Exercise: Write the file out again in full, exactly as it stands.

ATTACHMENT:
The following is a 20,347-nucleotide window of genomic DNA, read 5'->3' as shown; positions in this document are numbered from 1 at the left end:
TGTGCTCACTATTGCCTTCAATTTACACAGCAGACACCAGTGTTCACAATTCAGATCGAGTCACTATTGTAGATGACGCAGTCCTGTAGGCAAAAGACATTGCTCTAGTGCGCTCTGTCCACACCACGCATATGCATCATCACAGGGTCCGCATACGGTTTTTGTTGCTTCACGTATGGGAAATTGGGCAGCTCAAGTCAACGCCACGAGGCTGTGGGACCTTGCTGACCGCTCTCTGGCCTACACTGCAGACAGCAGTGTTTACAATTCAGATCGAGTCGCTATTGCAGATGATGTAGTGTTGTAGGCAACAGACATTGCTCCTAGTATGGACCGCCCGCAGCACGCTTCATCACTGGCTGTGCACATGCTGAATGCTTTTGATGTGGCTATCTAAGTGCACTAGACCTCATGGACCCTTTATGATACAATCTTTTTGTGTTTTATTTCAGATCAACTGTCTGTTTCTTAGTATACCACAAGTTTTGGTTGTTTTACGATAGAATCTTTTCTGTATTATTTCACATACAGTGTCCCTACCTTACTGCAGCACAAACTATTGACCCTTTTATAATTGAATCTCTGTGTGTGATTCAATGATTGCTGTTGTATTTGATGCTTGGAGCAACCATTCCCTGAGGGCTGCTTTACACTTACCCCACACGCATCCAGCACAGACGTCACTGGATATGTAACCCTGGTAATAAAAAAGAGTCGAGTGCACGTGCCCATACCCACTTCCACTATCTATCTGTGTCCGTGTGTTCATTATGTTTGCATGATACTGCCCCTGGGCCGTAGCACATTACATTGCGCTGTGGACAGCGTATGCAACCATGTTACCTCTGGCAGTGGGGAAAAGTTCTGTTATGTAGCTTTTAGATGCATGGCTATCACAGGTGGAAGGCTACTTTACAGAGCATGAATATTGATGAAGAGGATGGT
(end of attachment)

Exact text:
The following is a 20,347-nucleotide window of genomic DNA, read 5'->3' as shown; positions in this document are numbered from 1 at the left end:
TGTGCTCACTATTGCCTTCAATTTACACAGCAGACACCAGTGTTCACAATTCAGATCGAGTCACTATTGTAGATGACGCAGTCCTGTAGGCAAAAGACATTGCTCTAGTGCGCTCTGTCCACACCACGCATATGCATCATCACAGGGTCCGCATACGGTTTTTGTTGCTTCACGTATGGGAAATTGGGCAGCTCAAGTCAACGCCACGAGGCTGTGGGACCTTGCTGACCGCTCTCTGGCCTACACTGCAGACAGCAGTGTTTACAATTCAGATCGAGTCGCTATTGCAGATGATGTAGTGTTGTAGGCAACAGACATTGCTCCTAGTATGGACCGCCCGCAGCACGCTTCATCACTGGCTGTGCACATGCTGAATGCTTTTGATGTGGCTATCTAAGTGCACTAGACCTCATGGACCCTTTATGATACAATCTTTTTGTGTTTTATTTCAGATCAACTGTCTGTTTCTTAGTATACCACAAGTTTTGGTTGTTTTACGATAGAATCTTTTCTGTATTATTTCACATACAGTGTCCCTACCTTACTGCAGCACAAACTATTGACCCTTTTATAATTGAATCTCTGTGTGTGATTCAATGATTGCTGTTGTATTTGATGCTTGGAGCAACCATTCCCTGAGGGCTGCTTTACACTTACCCCACACGCATCCAGCACAGACGTCACTGGATATGTAACCCTGGTAATAAAAAAGAGTCGAGTGCACGTGCCCATACCCACTTCCACTATCTATCTGTGTCCGTGTGTTCATTATGTTTGCATGATACTGCCCCTGGGCCGTAGCACATTACATTGCGCTGTGGACAGCGTATGCAACCATGTTACCTCTGGCAGTGGGGAAAAGTTCTGTTATGTAGCTTTTAGATGCATGGCTATCACAGGTGGAAGGCTACTTTACAGAGCATGAATATTGATGAAGAGGATGGT